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AASLD/IDSA Update HCV Guidance

The American Association for the Study of Liver Diseases and the Infectious Diseases Society of America have released updated guidelines on their website for the treatment of hepatitis C virus infection, according to a press release.

Multiple sections of the guidance — posted on HCVguidelines.org — have been revised to reflect the FDA’s approval of Epclusa (sofosbuvir/velpatasvir, Gilead Sciences) for all chronic HCV genotypes in adults. The combination drug was approved in June for patients with HCV regardless of cirrhosis status.

“We believe that the updated recommendations will help caregivers with regimen choice, not only in common treatment scenarios, but will also importantly provide guidance in cases where randomized trial data or specific FDA labeling may be lacking,” Raymond Chung, MD, co-chair of the HCV Guidance panel, said in the release.

The guidelines include the recommendation of a daily, fixed-dose combination of 400 mg sofosbuvir and 100 mg velpatasvir for 12 weeks for treatment-naive patients with HCV genotypes 1 through 4 with or without compensated cirrhosis. For patients with genotypes 5 and 6, the same combination is recommended for treatment-naive patients regardless of cirrhosis status. For patients with moderate to severe cirrhosis, the combination is approved with ribavirin.

The update also includes clinical trial data for other combination regimens of direct-acting antivirals to treat unique or harder-to-treat patient populations, including those with impaired kidney function, HIV coinfection or those who have undergone liver transplantation, according to the release.

“The latest updates … bring a trusted document up to date with the latest therapeutic options,” Hugo Vargas, MD, chair of the division of hepatology and professor of medicine at Mayo Clinic College of Medicine, and HCV Guidance panel co-chair, said. “The guidance now offers more than one front-line regimen for each viral genotype and updates recommendations for patients of high complexity. Most treating clinicians will find workable treatment options for the majority of their patients.”

HCV Next Editorial Board member Arthur Kim, MD, FIDSA, assistant professor of medicine at Harvard Medical School, and guidance panel co-chair, said the updated guidance will enable more providers to “join the fight against this deadly disease” and epidemic.

Reference:

AASLD/ISDA. Recommendations for testing, managing, and treating hepatitis C. http://hcvguidelines.org/sites/default/files/HCV-Guidance_July_2016_b.pdf Accessed July 22, 2016.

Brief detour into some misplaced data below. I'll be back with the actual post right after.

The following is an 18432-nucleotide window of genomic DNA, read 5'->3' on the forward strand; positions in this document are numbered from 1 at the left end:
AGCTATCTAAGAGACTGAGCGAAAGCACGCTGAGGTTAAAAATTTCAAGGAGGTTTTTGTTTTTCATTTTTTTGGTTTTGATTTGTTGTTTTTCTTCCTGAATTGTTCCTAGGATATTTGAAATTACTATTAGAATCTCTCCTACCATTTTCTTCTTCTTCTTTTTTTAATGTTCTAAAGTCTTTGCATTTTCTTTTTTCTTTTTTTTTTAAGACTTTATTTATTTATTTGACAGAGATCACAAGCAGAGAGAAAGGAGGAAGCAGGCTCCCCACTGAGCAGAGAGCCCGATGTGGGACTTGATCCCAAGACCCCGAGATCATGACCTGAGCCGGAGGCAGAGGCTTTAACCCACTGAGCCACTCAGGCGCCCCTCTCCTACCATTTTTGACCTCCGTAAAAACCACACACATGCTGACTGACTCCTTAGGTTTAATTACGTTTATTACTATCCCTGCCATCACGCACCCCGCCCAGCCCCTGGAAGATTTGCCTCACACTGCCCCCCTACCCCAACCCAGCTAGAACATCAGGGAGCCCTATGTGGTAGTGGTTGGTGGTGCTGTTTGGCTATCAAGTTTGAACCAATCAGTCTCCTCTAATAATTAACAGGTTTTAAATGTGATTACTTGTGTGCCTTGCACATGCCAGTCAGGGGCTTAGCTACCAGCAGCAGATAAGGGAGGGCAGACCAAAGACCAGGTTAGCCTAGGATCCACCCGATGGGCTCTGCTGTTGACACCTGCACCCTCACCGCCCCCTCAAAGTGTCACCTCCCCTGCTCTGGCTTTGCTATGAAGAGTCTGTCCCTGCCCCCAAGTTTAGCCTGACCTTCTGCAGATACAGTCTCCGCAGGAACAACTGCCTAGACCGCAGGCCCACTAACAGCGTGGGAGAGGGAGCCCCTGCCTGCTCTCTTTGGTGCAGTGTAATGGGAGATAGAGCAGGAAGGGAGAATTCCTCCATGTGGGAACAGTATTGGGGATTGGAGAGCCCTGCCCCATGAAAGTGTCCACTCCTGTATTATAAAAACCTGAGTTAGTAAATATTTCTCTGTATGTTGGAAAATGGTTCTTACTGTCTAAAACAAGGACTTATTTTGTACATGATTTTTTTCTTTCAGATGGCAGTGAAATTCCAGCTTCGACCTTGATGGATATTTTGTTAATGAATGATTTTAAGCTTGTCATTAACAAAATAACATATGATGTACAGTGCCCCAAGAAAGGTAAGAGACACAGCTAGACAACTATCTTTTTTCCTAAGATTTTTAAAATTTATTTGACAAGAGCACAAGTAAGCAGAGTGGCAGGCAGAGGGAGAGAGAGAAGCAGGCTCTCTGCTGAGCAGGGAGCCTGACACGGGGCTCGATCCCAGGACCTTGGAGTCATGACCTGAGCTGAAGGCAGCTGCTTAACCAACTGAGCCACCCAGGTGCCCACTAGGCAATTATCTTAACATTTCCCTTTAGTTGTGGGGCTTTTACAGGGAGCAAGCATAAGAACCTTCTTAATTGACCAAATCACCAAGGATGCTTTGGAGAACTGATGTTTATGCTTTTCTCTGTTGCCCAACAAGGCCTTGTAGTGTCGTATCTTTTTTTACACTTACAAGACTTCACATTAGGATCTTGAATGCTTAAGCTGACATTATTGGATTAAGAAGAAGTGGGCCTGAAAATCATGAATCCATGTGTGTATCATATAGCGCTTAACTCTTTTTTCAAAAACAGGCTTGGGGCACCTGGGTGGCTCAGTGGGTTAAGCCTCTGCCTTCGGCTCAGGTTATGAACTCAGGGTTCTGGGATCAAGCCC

The American Association for the Study of Liver Diseases and the Infectious Diseases Society of America have released updated guidelines on their website for the treatment of hepatitis C virus infection, according to a press release.

Multiple sections of the guidance — posted on HCVguidelines.org — have been revised to reflect the FDA’s approval of Epclusa (sofosbuvir/velpatasvir, Gilead Sciences) for all chronic HCV genotypes in adults. The combination drug was approved in June for patients with HCV regardless of cirrhosis status.

“We believe that the updated recommendations will help caregivers with regimen choice, not only in common treatment scenarios, but will also importantly provide guidance in cases where randomized trial data or specific FDA labeling may be lacking,” Raymond Chung, MD, co-chair of the HCV Guidance panel, said in the release.

The guidelines include the recommendation of a daily, fixed-dose combination of 400 mg sofosbuvir and 100 mg velpatasvir for 12 weeks for treatment-naive patients with HCV genotypes 1 through 4 with or without compensated cirrhosis. For patients with genotypes 5 and 6, the same combination is recommended for treatment-naive patients regardless of cirrhosis status. For patients with moderate to severe cirrhosis, the combination is approved with ribavirin.

The update also includes clinical trial data for other combination regimens of direct-acting antivirals to treat unique or harder-to-treat patient populations, including those with impaired kidney function, HIV coinfection or those who have undergone liver transplantation, according to the release.

“The latest updates … bring a trusted document up to date with the latest therapeutic options,” Hugo Vargas, MD, chair of the division of hepatology and professor of medicine at Mayo Clinic College of Medicine, and HCV Guidance panel co-chair, said. “The guidance now offers more than one front-line regimen for each viral genotype and updates recommendations for patients of high complexity. Most treating clinicians will find workable treatment options for the majority of their patients.”

HCV Next Editorial Board member Arthur Kim, MD, FIDSA, assistant professor of medicine at Harvard Medical School, and guidance panel co-chair, said the updated guidance will enable more providers to “join the fight against this deadly disease” and epidemic.

Reference:

AASLD/ISDA. Recommendations for testing, managing, and treating hepatitis C. http://hcvguidelines.org/sites/default/files/HCV-Guidance_July_2016_b.pdf Accessed July 22, 2016.